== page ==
For the next part of the tour, we visited a town called Shaoshan, approximately an hour out of Changsha. Shaoshan is the birthplace of the revered Chairman Mao. Through the visit, we were able to see the amount of respect the Chinese accord to the former leader, whom many in China believe brought prosperity and power to the nation. The enthusiasm and energy with which the local guide brought us around the small town was clear evidence of how proud he was to live in the birthplace of Chairman Mao. We visited museums with exhibits painting a picture of the way Chairman Mao led his life, as well as showing the sacrifices he made for the Chinese people. We also visited a statue of Chairman Mao, where visitors (both local and foreign), had to bow and pay respects to. We ended our visit of Shaoshan with lunch consisting of local dishes at a restaurant named Mao’s Kitchen.
Indeed, tours and sightseeing were not the only programmes on our itinerary. We also visited schools in the local Changsha area. One of the schools that we visited was Yali Middle School, an affiliate of America’s prestigious Yale University. The school invited us to sit in for their Math, Physics and Chemistry classes. We were both surprised and struck at the level of enthusiasm in the classrooms, with the students’ eagerness to participate and get involved in lessons. Students immediately raised their hands when a question was asked, clamouring for their teacher’s attention to call on them to answer the question. They patiently queued up to conduct a simple scientific experiment on a simple weighing scale their teacher brought in for Physics lesson. The classroom was indeed filled with a sense of empowering liveliness, energy and vibrancy that rubbed off our students.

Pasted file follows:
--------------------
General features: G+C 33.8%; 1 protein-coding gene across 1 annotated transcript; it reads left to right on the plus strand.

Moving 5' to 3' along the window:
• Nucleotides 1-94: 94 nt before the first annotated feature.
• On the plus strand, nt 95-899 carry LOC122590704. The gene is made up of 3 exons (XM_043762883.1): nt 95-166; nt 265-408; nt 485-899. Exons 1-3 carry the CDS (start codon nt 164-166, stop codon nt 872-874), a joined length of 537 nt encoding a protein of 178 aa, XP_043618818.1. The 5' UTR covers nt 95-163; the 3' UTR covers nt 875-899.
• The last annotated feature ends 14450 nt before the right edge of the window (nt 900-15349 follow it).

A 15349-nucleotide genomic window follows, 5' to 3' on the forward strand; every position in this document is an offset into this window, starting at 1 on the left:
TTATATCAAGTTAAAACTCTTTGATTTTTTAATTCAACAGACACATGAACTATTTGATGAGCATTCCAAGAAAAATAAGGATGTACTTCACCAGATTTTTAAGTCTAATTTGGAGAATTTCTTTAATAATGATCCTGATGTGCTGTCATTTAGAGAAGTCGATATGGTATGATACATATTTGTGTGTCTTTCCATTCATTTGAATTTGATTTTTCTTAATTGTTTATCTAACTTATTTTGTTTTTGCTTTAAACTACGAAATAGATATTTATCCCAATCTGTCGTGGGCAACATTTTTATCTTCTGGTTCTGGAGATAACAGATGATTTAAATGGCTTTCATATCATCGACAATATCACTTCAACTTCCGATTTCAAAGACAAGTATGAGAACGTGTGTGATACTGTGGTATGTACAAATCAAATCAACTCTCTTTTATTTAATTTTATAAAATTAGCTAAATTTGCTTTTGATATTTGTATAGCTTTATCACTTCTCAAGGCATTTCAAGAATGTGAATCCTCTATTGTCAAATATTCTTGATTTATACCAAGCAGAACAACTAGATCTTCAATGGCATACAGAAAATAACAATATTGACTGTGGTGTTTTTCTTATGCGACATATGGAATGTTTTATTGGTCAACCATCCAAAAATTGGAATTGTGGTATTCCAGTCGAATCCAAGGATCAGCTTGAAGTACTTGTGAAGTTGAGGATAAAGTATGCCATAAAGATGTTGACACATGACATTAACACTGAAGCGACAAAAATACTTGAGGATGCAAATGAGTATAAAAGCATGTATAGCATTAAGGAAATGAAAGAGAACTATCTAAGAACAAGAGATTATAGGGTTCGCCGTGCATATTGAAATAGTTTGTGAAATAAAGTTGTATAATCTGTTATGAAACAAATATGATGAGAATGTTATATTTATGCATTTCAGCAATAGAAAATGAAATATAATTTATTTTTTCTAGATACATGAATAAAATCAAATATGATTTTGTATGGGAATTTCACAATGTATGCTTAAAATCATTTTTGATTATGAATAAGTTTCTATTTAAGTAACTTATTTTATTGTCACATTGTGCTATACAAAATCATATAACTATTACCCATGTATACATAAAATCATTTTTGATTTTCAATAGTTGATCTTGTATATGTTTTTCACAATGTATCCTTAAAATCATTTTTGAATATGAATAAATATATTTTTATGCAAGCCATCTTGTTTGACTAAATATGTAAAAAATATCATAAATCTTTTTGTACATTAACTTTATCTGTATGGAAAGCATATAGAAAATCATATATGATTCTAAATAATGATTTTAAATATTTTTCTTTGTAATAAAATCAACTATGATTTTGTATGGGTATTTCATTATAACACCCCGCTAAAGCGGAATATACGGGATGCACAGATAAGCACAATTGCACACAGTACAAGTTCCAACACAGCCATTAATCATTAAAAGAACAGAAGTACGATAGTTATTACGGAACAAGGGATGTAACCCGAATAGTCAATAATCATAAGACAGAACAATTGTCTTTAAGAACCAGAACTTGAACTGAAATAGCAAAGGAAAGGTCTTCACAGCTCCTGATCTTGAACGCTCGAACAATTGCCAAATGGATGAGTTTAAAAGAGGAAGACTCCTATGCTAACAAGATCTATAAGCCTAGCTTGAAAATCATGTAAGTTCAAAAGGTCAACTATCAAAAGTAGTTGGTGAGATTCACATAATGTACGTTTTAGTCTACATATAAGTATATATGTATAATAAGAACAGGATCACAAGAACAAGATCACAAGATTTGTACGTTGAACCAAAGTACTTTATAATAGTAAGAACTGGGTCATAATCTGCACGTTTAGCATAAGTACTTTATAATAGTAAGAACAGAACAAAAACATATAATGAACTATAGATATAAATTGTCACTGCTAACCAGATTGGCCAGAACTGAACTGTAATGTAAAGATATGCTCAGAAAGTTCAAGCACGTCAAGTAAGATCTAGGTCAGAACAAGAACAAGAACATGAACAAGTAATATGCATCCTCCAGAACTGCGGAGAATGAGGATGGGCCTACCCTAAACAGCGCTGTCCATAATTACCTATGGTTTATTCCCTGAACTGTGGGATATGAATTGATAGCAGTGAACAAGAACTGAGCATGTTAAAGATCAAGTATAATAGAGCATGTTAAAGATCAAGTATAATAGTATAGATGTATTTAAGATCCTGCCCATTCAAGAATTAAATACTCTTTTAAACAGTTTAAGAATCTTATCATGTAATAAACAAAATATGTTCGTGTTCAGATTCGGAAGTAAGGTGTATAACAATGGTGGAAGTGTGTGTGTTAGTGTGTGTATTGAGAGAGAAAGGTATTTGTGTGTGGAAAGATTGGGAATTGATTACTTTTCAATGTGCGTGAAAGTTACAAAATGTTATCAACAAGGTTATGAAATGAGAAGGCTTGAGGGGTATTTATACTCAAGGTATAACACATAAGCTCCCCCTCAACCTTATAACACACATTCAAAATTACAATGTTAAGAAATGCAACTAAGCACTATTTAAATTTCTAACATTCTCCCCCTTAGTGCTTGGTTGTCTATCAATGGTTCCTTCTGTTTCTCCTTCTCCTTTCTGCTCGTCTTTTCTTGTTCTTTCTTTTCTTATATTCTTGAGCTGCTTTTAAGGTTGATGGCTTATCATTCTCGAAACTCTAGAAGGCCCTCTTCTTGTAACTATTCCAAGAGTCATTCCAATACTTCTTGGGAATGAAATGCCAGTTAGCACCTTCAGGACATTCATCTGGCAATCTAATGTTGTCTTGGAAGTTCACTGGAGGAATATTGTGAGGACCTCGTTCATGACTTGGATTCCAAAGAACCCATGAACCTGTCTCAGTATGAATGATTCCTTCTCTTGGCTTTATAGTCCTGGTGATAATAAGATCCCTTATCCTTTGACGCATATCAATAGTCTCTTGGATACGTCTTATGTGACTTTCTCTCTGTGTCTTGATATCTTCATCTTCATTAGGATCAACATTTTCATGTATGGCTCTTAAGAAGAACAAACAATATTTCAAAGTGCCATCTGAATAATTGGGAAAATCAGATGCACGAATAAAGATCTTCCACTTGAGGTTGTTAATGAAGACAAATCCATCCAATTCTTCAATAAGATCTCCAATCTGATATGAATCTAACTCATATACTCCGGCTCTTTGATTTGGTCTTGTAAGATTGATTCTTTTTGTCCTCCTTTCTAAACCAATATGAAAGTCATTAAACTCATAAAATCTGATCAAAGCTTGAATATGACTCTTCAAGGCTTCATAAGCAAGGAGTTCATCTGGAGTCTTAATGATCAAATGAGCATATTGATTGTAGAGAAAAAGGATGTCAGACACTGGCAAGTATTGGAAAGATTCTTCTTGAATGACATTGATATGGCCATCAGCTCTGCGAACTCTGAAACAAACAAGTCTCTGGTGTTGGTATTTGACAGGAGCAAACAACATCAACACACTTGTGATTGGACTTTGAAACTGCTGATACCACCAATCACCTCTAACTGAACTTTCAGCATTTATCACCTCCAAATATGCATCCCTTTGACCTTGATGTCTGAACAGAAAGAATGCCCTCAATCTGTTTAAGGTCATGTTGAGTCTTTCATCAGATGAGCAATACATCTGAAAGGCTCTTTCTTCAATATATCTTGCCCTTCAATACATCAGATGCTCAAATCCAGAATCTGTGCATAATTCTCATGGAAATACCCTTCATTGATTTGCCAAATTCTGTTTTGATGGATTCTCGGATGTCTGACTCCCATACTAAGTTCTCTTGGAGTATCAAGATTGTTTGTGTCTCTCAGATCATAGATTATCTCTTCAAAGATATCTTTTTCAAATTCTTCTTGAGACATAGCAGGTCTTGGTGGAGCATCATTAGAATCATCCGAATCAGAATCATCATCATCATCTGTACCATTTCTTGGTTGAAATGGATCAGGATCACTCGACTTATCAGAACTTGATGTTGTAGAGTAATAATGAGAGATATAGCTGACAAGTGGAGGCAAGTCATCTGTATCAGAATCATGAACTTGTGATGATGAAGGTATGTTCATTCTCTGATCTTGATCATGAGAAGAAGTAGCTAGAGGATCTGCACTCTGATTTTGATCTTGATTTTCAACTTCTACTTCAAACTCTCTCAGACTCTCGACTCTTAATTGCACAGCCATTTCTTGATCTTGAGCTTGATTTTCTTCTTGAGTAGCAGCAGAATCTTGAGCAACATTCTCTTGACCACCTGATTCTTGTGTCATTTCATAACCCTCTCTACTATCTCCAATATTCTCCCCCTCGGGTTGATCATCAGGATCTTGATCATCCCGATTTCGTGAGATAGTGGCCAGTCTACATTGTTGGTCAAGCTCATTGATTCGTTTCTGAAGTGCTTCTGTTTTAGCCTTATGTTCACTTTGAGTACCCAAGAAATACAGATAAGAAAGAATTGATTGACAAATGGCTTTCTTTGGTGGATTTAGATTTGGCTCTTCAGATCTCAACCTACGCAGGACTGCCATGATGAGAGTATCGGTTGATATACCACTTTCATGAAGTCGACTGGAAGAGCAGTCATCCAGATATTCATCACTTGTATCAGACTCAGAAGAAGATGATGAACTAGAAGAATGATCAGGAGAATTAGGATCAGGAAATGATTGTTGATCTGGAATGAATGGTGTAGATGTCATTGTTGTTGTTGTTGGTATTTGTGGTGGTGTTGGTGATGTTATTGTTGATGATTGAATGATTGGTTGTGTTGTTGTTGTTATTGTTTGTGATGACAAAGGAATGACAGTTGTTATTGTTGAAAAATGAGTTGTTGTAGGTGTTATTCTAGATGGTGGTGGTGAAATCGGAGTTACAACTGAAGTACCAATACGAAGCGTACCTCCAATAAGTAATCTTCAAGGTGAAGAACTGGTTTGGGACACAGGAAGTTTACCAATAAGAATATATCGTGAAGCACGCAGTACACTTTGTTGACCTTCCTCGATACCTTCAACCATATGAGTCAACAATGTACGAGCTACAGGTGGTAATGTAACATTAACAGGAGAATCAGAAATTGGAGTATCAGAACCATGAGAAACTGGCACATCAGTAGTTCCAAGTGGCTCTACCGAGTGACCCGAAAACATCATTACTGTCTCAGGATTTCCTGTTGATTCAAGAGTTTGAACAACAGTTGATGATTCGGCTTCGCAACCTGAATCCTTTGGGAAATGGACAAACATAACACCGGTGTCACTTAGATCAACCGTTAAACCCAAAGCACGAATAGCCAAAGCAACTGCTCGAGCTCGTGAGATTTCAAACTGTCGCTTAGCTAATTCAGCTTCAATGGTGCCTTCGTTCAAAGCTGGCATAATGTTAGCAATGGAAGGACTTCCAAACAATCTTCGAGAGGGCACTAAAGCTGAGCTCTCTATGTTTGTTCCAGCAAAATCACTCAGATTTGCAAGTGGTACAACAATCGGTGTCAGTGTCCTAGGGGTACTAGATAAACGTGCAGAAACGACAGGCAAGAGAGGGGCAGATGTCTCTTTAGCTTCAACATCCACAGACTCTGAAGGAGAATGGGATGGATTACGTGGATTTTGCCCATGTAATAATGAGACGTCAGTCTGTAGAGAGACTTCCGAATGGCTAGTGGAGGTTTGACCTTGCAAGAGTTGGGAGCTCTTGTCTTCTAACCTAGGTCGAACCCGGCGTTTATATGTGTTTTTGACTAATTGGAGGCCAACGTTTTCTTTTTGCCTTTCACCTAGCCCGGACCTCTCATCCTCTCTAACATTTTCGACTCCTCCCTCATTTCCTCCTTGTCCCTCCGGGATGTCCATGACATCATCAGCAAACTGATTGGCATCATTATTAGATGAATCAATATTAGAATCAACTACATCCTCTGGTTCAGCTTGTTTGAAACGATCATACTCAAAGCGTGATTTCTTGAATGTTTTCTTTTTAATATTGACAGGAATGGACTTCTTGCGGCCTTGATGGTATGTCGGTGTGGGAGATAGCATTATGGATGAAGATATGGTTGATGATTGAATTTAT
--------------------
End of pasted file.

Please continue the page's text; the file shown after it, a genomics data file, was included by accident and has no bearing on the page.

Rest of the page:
Apart from sitting in lessons, we joined the students for their extra-curricular activities, which included the Entrepreneur’s Club, as well as the Philosophy Club. The fact that the sessions were held in Chinese did pose some problems for some of us, especially given the technical nature of the lesson that neccessitated the use of complex jargon. The teacher played a crucial role in ensuring that all of us understood the lesson, trying his best to avoid the technical language while trying to translate the information that was important to the understanding of the lesson. However, we still had great takeaways from the interesting and enriching sessions.
Through this trip, we got to see first-hand the opportunities that existed in China. The programme gave us an insight into various aspects of the country, and really put us in a good position to make the most of these valuable opportunities. Students who were planning to work or study in China in the future benefitted greatly from the exposure provided to them during the trip. We too saw first-hand the impact of China’s economic development on society, and we were amazed at the way Chinese traditions, history and heritage continued to play an integral part of the Chinese ethos, even in the light of growing Western influences.
The writer would like to thank all members of the China immersion programme for the trip. On behalf of the entire group, we would also like to extend our sincere gratitude to our teachers-in-charge Mdm Ong Hwee Koon, Mdm Yap Sook Lan and Mdm Ng Lay Kheng for painstakingly arranging this trip for us.
The author would like to sincerely thank Bryan Chong (13S07A) and Dylan Chong (13S07A) for contributing their photos to this report.